Drabble,Trocki.Hughes (2013) Sexual orientation differences in the relationship between victimization and hazardous drinking among women in the National Alcohol Survey.pdf (111.74 kB)
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Sexual orientation differences in the relationship between victimization and hazardous drinking among women in the National Alcohol Survey

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posted on 19.01.2015 by Laurie Drabble, Karen F. Trocki, Tonda L. Hughes, Rachael A. Korcha, Anne E. Lown
This study examined relationships between past experiences of victimization (sexual abuse and physical abuse in childhood, sexual abuse and physical abuse in adulthood, and lifetime victimization) and hazardous drinking among sexual minority women compared to exclusively heterosexual women. Data were from 11,169 women responding to sexual identity and sexual behavior questions from three National Alcohol Survey waves: 2000 (n = 3,880), 2005 (n = 3,464), and 2010 (n = 3,825). A hazardous drinking index was constructed from five dichotomous variables (5+ drinking in the past year, drinking two or more drinks daily, drinking to intoxication in the past year, two or more lifetime dependence symptoms, and two or more lifetime drinking-related negative consequences). Exclusively heterosexual women were compared with three groups of sexual minority women: lesbian, bisexual, and women who identified as heterosexual but reported same-sex partners. Each of the sexual minority groups reported significantly higher rates of lifetime victimization (59.1% lesbians, 76% bisexuals, and 64.4% heterosexual women reporting same-sex partners) than exclusively heterosexual women (42.3%). Odds for hazardous drinking among sexual minority women were attenuated when measures of victimization were included in the regression models. Sexual minority groups had significantly higher odds of hazardous drinking, even after controlling for demographic and victimization variables: lesbian (ORadj = 2.0, CI = 1.1–3.9, p < .01; bisexual (ORadj = 1.8, CI = 1.0–3.3, p < .05; heterosexual with same-sex partners (ORadj = 2.7; CI = 1.7–4.3, p < .001). Higher rates of victimization likely contribute to, but do not fully explain, higher rates of hazardous drinking among sexual minority women.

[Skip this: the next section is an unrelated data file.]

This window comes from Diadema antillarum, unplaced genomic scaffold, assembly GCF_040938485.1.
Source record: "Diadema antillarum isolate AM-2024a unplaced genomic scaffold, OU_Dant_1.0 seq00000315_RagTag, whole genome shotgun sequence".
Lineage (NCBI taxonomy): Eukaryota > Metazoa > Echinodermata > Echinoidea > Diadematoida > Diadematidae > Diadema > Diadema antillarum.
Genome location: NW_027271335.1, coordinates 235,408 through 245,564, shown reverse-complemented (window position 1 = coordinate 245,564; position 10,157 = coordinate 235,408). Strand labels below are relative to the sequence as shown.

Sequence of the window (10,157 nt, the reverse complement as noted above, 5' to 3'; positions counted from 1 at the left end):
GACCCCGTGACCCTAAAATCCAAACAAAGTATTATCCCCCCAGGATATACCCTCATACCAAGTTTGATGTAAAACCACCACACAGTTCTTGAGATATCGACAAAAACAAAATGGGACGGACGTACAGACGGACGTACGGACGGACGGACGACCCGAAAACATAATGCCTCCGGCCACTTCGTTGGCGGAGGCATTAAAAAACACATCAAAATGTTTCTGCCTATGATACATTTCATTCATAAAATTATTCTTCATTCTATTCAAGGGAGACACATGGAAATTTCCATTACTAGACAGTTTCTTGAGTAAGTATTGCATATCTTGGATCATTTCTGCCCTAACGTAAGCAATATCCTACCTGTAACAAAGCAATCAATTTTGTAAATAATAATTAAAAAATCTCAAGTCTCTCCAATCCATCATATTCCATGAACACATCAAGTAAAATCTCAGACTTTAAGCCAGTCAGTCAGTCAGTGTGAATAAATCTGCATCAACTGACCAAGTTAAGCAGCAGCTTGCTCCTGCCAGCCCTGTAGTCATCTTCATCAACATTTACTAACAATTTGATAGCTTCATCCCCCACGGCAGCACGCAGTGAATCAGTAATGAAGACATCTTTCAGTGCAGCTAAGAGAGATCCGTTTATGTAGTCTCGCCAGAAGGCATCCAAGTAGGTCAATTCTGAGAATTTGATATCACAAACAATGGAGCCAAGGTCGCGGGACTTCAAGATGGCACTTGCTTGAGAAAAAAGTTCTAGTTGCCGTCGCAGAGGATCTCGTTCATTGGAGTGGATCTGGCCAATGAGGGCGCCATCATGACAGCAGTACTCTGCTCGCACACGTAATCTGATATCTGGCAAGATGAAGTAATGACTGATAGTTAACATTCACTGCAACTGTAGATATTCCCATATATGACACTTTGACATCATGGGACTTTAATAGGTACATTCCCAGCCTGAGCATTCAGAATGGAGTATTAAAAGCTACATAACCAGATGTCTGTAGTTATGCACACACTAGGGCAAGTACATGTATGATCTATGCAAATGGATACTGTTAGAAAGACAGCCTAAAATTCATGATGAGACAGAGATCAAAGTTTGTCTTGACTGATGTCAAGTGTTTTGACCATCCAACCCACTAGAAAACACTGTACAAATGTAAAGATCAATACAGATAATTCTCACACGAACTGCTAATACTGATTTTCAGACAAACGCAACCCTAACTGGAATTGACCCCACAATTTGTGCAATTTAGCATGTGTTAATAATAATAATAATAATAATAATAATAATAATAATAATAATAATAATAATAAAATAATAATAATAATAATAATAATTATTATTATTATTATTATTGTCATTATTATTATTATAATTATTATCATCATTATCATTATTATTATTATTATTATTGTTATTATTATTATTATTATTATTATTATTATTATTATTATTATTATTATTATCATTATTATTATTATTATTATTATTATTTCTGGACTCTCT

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Funding

Research was supported by a grant from the National Institute of Alcohol Abuse and Alcoholism R21 AA017947 (PIs: Karen Trocki, Ph.D., Laurie Drabble, Ph.D.)

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Publisher Statement

This article may not exactly replicate the final version published in the APA journal. It is not the copy of record.

Publisher

Psychology of Addictive Behaviors

Language

en_US

issn

0893-164X

Issue date

01/09/2013

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